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8 Little Free Libraries open in Nebraska city

Posted April 16

— Eight new libraries are opened in Beatrice last week.

While they're not as big as the Beatrice Public Library itself, they're all over town and stuffed with books.

The Beatrice Little Free Libraries celebrated their grand opening with what's being called the "Tour De Library" on April 9, the Beatrice Daily Sun (http://bit.ly/2peqpMfO ) reported. Children could fill out a passport with a different stamp at each location and turn the completed passport in at the Charles Park location for a chance to win prizes.

The Little Free Library project was the brainchild of the Leadership Beatrice class now in its eleventh year that wanted to leave a legacy for the city. Previous leadership classes have been responsible for the Chair-ries Jubilee that auctioned off decorated chairs for the Arts in the Park event, scholarships for local youth, the Beatrice Backpack Program and more.

The 14 members of this year's Leadership Beatrice class are hoping the eight Little Free Libraries set off a wave of support in the community. The current libraries stand in front of St. Paul's Lutheran School, Paddock Lane Elementary, the Beatrice YMCA, St. Joseph Catholic School, West Scott Baseball Fields, Charles Park and various homes, though there are at least four or five other libraries in the works, said Leadership class member Capri Cutchin.

"We want it to be like a snowball effect," Cutchin said. "People doing their own, making it a family project."

The boxes range in size, but most of them are less than five feet tall. Attached to a post or built free-standing, they usually have two or three shelves lined with books of all sorts, from western romances to historical nonfiction and, of course, most of them have a fairly large selection of kids' books.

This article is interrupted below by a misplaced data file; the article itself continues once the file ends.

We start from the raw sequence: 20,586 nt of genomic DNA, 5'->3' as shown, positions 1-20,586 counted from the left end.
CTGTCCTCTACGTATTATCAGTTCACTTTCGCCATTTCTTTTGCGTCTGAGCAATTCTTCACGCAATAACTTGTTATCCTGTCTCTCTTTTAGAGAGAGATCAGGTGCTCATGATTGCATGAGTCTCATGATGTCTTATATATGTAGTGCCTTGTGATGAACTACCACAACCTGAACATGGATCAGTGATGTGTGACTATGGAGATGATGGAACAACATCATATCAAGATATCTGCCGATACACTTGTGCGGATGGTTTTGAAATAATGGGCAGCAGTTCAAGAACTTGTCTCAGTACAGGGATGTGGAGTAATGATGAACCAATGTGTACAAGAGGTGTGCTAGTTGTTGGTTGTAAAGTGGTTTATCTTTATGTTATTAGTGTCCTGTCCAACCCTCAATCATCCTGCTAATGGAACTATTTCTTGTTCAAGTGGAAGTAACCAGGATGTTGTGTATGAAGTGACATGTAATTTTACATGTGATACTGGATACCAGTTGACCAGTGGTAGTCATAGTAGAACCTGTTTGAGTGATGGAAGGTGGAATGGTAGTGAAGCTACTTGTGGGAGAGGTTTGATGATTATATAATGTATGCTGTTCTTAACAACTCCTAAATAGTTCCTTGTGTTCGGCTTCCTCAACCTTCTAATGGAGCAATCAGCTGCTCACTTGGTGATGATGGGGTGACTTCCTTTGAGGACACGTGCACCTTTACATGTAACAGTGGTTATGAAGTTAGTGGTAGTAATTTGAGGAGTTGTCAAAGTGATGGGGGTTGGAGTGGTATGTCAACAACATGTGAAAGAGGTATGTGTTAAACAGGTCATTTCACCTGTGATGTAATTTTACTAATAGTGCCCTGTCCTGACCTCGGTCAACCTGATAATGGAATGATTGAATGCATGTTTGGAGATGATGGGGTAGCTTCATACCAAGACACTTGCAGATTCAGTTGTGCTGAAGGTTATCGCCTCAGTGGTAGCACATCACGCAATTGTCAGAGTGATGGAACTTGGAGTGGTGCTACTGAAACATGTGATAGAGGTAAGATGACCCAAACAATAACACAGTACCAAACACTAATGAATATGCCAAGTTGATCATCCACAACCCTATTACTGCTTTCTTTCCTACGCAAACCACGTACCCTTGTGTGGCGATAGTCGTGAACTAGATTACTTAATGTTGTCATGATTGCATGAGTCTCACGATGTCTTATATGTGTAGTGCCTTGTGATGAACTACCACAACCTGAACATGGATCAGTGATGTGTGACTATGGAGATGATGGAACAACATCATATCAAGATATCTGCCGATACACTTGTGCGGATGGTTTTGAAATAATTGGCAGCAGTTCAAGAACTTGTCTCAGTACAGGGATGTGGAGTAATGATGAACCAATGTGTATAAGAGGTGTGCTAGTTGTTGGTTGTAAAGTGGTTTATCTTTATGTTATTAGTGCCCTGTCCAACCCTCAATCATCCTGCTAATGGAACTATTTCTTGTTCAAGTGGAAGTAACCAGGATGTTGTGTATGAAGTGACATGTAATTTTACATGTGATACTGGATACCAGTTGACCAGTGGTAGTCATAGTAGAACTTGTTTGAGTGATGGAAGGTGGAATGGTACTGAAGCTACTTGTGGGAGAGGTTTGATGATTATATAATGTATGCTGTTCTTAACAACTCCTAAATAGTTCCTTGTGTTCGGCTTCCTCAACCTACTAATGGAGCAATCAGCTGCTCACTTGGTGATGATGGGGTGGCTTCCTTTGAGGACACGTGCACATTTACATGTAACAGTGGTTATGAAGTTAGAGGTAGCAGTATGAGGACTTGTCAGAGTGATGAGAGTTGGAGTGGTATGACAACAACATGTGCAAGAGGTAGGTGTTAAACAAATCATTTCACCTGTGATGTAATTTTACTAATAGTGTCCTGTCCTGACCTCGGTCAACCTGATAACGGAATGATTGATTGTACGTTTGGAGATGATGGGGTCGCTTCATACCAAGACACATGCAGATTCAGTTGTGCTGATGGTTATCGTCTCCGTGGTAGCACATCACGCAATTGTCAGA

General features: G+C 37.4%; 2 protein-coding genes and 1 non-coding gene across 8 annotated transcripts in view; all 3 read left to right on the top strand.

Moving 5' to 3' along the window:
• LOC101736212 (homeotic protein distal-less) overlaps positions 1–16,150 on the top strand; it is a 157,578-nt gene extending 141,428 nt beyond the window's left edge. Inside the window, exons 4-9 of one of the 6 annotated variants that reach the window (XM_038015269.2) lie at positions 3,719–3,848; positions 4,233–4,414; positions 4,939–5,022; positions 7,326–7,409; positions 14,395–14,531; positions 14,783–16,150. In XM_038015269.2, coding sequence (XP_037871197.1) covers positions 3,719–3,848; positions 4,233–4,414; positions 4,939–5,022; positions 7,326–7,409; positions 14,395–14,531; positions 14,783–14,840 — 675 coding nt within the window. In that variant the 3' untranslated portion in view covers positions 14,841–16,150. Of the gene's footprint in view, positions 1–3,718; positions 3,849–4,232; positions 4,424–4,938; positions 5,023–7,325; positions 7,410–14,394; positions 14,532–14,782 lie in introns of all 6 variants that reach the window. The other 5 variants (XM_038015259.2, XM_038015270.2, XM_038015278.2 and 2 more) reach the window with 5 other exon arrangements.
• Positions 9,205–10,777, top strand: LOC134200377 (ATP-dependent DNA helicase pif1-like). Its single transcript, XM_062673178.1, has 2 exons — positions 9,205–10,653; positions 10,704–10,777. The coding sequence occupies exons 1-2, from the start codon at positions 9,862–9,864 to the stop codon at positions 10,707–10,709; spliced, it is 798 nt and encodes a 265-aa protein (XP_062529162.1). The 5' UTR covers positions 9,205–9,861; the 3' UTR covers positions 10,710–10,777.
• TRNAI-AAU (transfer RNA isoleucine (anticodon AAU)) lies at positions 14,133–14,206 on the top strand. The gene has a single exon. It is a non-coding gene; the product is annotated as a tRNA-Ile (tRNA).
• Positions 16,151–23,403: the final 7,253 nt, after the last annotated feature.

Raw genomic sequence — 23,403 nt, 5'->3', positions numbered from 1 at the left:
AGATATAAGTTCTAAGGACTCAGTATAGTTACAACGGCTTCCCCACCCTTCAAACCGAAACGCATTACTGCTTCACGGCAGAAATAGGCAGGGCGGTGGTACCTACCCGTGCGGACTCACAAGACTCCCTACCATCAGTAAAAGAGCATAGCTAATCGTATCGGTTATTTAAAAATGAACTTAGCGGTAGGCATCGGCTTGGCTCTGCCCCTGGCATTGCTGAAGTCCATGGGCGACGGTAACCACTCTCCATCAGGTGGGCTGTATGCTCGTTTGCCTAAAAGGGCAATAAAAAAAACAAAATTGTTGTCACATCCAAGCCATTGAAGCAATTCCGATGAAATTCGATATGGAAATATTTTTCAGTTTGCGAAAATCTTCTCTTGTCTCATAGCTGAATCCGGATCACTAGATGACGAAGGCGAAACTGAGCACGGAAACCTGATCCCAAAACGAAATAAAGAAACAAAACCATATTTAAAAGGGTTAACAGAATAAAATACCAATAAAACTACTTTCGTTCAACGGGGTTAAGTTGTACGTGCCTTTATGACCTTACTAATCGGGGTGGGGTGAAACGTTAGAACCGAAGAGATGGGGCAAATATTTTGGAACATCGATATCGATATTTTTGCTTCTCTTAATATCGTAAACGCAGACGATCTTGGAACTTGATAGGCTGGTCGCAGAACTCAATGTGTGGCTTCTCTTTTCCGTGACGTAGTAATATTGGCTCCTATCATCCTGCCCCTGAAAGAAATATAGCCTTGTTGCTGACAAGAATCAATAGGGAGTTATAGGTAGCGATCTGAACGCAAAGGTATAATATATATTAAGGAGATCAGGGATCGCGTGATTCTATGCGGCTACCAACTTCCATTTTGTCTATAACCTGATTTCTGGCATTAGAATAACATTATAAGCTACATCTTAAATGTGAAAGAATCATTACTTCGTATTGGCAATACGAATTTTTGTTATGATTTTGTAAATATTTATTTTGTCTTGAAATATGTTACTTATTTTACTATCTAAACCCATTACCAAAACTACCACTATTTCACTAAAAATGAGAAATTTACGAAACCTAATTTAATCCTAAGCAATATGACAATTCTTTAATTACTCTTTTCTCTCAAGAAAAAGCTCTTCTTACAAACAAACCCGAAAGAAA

Some have themes, like the library at the Scott Street Ballfields is in the shape of a baseball, the library at the Y is covered in hand-painted flowers and the library at Charles Park has a quote from Andrew Carnegie on the importance of libraries in a community.

The Tour De Library commenced on the first day of National Library Week_though in Beatrice, the whole month of April is dedicated to library appreciation_and Beatrice Library director Laureen Riedesel said the project will be a great opportunity for people to have access to books wherever they are and whatever time they feel like picking one up.

There are no cards needed, no overdue fees, no limits to what you can check out, no phone call reminders to bring your books back, Riedesel said, and that's what makes the Little Free Libraries a unique addition to Beatrice. If they choose to, people can keep the books at the free library and they can even bring their own favorites in to share.

"It's a whole different way to approach it," Riedesel said. "It's individual people donating, it's individual people using it, it's people deciding when they're going to bring it back, if ever. The important thing is, people are reading, people are enjoying that activity, people are getting a variety of books.

Cutchin, who plans on dressing like children's book character Pinkalicious for Sunday's event, said Beatrice Leadership has been approached by Aseracare Hospice which is interested in getting a little free library in front of their building. Cutchin said she hopes that people don't think of the project as something just for kids, but rather a supplement to the library with a bit of something for everyone.

A big part of the project, she said, is to make picking up a book as easy as just walking down the street and opening a cabinet. Even in a smaller town like Beatrice, she said, it's not possible to know everyone, so she sees the libraries as an opportunity to get to know the people around you.

"Something like this brings people and communities together," Cutchin said. "A lot of time people aren't getting out and meeting their neighbors. They don't really know who lives down the street from them."

The little libraries are open 24 hours a day, which is also a nice feature, Riedesel said. The library is closed on Sundays, so having a place to get a book fix makes life a little easier.

"No matter where your regular library is, it can't be convenient all the time," Riedesel said. "Sooner or later you're going to have to be away from it."

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